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Nimbyism is not acceptable in West Norfolk




From the local residents screaming out about overcrowding and lack of facilities if a housing applicant is presented, through to our unashamed export of waste to other countries for someone else to dispose of.

The latest is the outcry regarding an incinerator on the border between Norfolk and Cambridgeshire.

The story is currently one of claim and counter claim, with both the borough council and the plant developers MVV Environmental denying anything has ever been spoken about – ever. Currently, most of our waste is sent to Bedfordshire, and that contract runs until 2027.

Sarah Juggins. (50320676)
Sarah Juggins. (50320676)

The fear from those who are raising their voices – mainly the King’s Lynn Without Incineration (KLWIN) group – is that emissions might blow back in a prevailing wind.

I might be missing something here, but aren’t these our emissions anyway?

Why do we want our emissions to be sent further away – at an even greater cost to the environment – so they can blow over someone else? Where is the human spirit in that?

A long term, much harder to achieve, but infinitely better option is to significantly reduce our waste.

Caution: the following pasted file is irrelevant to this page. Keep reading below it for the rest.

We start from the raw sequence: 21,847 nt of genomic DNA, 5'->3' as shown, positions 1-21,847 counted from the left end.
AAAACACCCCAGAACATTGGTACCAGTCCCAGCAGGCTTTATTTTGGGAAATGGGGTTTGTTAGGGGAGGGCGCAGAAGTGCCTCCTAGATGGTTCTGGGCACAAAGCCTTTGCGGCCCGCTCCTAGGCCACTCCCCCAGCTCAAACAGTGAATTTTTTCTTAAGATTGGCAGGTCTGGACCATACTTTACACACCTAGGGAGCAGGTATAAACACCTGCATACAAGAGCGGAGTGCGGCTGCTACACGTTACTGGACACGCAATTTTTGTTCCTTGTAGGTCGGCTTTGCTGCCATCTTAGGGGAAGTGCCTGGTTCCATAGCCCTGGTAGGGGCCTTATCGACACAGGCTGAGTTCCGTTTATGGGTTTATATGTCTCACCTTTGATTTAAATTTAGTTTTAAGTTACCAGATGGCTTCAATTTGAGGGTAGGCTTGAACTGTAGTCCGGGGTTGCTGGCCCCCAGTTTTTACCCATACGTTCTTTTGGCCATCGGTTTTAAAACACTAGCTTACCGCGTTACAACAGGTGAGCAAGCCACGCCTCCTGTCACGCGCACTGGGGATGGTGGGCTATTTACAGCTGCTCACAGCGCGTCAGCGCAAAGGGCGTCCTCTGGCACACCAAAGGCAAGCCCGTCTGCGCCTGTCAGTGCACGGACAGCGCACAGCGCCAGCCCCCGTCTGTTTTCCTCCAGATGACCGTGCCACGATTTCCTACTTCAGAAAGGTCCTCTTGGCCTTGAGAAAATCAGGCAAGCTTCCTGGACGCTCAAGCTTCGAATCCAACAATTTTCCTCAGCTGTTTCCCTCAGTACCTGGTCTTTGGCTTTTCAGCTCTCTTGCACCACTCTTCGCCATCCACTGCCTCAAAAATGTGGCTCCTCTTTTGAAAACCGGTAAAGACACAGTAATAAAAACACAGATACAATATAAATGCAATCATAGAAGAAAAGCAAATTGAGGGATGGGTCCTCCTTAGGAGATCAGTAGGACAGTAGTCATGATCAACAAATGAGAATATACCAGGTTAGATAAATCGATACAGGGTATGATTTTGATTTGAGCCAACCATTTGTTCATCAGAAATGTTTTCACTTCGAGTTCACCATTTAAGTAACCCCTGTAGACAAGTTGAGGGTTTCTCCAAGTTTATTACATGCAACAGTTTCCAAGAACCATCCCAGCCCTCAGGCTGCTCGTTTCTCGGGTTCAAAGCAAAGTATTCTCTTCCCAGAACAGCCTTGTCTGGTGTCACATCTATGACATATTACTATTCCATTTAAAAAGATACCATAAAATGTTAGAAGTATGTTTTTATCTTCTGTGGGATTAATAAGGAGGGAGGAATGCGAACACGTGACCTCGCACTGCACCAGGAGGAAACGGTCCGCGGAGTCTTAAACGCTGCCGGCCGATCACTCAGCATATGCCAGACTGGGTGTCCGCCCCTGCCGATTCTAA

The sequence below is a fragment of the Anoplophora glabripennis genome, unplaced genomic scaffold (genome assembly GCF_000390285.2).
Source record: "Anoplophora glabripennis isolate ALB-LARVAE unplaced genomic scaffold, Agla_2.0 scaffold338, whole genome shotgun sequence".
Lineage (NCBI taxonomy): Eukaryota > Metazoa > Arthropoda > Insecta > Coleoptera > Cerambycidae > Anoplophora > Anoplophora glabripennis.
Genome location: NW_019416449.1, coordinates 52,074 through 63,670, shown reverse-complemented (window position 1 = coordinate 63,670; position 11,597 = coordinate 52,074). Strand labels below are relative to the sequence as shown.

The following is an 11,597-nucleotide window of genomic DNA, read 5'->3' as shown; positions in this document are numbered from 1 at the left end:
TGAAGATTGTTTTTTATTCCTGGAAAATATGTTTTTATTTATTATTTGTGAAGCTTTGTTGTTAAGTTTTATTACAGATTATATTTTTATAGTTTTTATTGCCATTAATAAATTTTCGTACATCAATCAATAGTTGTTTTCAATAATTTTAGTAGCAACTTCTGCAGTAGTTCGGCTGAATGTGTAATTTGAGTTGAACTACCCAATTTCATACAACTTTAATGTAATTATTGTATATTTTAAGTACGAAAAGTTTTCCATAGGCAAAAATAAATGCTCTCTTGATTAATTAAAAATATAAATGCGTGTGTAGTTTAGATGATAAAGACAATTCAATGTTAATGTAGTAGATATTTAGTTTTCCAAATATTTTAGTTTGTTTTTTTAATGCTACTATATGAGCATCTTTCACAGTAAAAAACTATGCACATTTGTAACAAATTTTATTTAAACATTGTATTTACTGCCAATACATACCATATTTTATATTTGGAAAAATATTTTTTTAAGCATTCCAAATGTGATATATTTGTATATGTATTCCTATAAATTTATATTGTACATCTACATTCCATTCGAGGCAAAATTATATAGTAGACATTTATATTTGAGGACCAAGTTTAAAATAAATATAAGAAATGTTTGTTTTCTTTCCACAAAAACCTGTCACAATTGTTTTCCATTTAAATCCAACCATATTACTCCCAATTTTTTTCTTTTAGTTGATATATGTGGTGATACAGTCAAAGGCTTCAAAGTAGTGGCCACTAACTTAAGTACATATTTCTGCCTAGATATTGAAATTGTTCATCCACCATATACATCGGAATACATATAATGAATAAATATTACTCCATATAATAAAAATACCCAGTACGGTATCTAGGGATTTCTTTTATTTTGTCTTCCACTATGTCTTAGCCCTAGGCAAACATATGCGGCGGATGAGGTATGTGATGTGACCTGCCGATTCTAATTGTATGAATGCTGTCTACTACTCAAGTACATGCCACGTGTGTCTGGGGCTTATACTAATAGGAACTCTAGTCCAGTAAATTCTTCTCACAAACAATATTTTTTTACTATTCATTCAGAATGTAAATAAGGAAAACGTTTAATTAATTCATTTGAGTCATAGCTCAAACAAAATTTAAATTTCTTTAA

The blue building is what the proposed incinerator will look like alongside the existing cold store. (50200149)
The blue building is what the proposed incinerator will look like alongside the existing cold store. (50200149)

Cut out our use of plastics, reduce the waste food that we so casually throw away, use packaging that can be composted, repair and reuse goods rather than simply discard and buy new things.

I think the most potent way of persuading ourselves of the necessity of cutting down on the detritus that we produce, is if it is there, right in our faces as a constant reminder that we, through our wasteful and negligent behaviours – are the cause of the state of the planet.

If that means the dust and smoke from our rubbish blowing back in our faces, then so be it. I don’t for one second believe that we can continue down the path of simply exporting our rubbish and waste for some else to deal with.

Washed Up appears every Tuesday in the Lynn News and is written by Sarah Juggins



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